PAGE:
The setting was a several centuries old Church yard on the southwestern edge of the Catskills. It was embedded with mankind’s lessons. I suspect there were peacemakers and hell-raisers resting side by side.

My wife and I were back in Church, well sort of. The Church itself was off to our right and unoccupied. The sun lit the socially distanced congregation; shade in the background provided more comfort.

I can say with absolute confidence that over the decades sermons have lamented division and reminded the congregants, “blessed are the peacemakers.” This Beatitude can be found in Matthew 5:9 and concludes: they are “the sons of God.” I am sure that this Beaverkill neighborhood had peacemakers — they worked at holding things together.

If you institutionalize the word peacemaker, the top of head impression should be Church. The Reverend Dr. Martin Luther King, a peacemaker, fully recognizing sinful natures, preached for both justice and its companion, peace. An absence of justice, an absence of peace.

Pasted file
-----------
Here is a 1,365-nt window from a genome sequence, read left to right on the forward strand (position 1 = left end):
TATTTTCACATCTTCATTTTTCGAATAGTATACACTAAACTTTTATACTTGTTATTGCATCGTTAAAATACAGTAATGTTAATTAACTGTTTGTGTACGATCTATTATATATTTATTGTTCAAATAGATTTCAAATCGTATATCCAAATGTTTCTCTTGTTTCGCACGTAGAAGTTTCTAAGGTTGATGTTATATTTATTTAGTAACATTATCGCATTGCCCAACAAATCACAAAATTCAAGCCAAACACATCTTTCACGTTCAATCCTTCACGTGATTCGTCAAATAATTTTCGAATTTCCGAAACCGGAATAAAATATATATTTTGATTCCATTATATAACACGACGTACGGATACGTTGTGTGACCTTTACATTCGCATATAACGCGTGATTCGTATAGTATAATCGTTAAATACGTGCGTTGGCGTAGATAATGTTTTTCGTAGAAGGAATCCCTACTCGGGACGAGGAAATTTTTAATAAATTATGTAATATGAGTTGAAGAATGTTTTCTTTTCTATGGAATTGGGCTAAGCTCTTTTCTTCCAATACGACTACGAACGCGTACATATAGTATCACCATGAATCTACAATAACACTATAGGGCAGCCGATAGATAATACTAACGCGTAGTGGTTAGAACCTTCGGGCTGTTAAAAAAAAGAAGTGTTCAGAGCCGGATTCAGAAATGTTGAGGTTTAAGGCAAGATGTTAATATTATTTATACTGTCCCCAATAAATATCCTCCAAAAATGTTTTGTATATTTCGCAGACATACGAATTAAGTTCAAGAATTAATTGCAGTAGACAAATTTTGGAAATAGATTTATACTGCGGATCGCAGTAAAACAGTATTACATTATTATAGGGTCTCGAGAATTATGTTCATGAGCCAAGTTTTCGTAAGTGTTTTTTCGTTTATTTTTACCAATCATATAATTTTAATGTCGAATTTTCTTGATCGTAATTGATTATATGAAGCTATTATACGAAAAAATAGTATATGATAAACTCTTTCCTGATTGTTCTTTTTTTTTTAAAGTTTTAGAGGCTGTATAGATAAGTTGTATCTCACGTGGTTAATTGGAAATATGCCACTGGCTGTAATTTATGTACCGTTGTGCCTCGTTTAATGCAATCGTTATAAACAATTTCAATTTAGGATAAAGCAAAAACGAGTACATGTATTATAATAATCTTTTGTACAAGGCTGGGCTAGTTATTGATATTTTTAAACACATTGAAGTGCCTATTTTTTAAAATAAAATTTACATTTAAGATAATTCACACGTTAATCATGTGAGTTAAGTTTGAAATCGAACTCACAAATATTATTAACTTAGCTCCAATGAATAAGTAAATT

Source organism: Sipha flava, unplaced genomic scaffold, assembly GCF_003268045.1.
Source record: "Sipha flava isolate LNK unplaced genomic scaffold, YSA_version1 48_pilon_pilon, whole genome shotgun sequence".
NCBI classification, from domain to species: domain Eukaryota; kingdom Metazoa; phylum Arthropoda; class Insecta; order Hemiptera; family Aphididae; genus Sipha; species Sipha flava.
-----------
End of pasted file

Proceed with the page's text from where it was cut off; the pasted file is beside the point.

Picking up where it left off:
While we were in Church, Congressman John Lewis’s body was carried across Selma, Alabama’s Edmund Petty’s Bridge. Lewis, a protege of Dr. King and a peacemaker, had been beaten on that bridge during a peaceful march in 1965. This time Alabama State Troopers saluted. Peacemakers transform.

Dr. King, John Lewis and untold peacemakers did not yield as they fought for equality under the law. Their peaceful actions revealed the ugliness of myth and tribal violence. Their foresight and courage triggered rapid and profound changes toward a legal framework of equality.

Yet myths die hard. Prejudices tend to recede generationally. Equality is hard work — push is required, but ultimately peaceful pressure collects allies and progress is made.

We are all struggling in one way or another with virtual. We do it, but we know it is a thin veneer. I was reminded this last Sunday, in a sunlit cemetery, just how thin.

This summer and well into the fall should provide opportunity for peaceful and protected gatherings. The vast network of public parks should open up for the peacemakers. If assault shapes the news, progress will be the victim.